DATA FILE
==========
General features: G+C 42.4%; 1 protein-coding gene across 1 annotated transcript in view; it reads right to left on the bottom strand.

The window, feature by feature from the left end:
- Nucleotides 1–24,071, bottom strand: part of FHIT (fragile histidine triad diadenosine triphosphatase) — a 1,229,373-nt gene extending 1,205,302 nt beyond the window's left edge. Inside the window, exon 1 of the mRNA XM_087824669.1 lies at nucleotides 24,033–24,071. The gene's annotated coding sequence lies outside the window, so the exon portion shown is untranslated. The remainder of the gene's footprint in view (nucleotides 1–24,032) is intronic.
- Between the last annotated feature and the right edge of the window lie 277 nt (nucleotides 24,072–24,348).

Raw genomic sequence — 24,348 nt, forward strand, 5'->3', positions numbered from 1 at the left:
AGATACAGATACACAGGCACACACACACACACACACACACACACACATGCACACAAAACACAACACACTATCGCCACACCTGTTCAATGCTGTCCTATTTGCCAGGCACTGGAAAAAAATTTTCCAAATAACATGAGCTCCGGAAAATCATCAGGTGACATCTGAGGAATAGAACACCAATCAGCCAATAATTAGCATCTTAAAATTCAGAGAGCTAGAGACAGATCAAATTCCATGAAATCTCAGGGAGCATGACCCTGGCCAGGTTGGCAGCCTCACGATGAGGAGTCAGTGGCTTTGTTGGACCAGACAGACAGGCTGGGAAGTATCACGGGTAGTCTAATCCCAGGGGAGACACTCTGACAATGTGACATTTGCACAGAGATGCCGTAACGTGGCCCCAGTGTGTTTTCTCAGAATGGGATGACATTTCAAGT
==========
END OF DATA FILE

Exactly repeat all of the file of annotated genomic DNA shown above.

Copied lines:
General features: G+C 42.4%; 1 protein-coding gene across 1 annotated transcript in view; it reads right to left on the bottom strand.

The window, feature by feature from the left end:
- Nucleotides 1–24,071, bottom strand: part of FHIT (fragile histidine triad diadenosine triphosphatase) — a 1,229,373-nt gene extending 1,205,302 nt beyond the window's left edge. Inside the window, exon 1 of the mRNA XM_087824669.1 lies at nucleotides 24,033–24,071. The gene's annotated coding sequence lies outside the window, so the exon portion shown is untranslated. The remainder of the gene's footprint in view (nucleotides 1–24,032) is intronic.
- Between the last annotated feature and the right edge of the window lie 277 nt (nucleotides 24,072–24,348).

Raw genomic sequence — 24,348 nt, forward strand, 5'->3', positions numbered from 1 at the left:
AGATACAGATACACAGGCACACACACACACACACACACACACACACATGCACACAAAACACAACACACTATCGCCACACCTGTTCAATGCTGTCCTATTTGCCAGGCACTGGAAAAAAATTTTCCAAATAACATGAGCTCCGGAAAATCATCAGGTGACATCTGAGGAATAGAACACCAATCAGCCAATAATTAGCATCTTAAAATTCAGAGAGCTAGAGACAGATCAAATTCCATGAAATCTCAGGGAGCATGACCCTGGCCAGGTTGGCAGCCTCACGATGAGGAGTCAGTGGCTTTGTTGGACCAGACAGACAGGCTGGGAAGTATCACGGGTAGTCTAATCCCAGGGGAGACACTCTGACAATGTGACATTTGCACAGAGATGCCGTAACGTGGCCCCAGTGTGTTTTCTCAGAATGGGATGACATTTCAAGT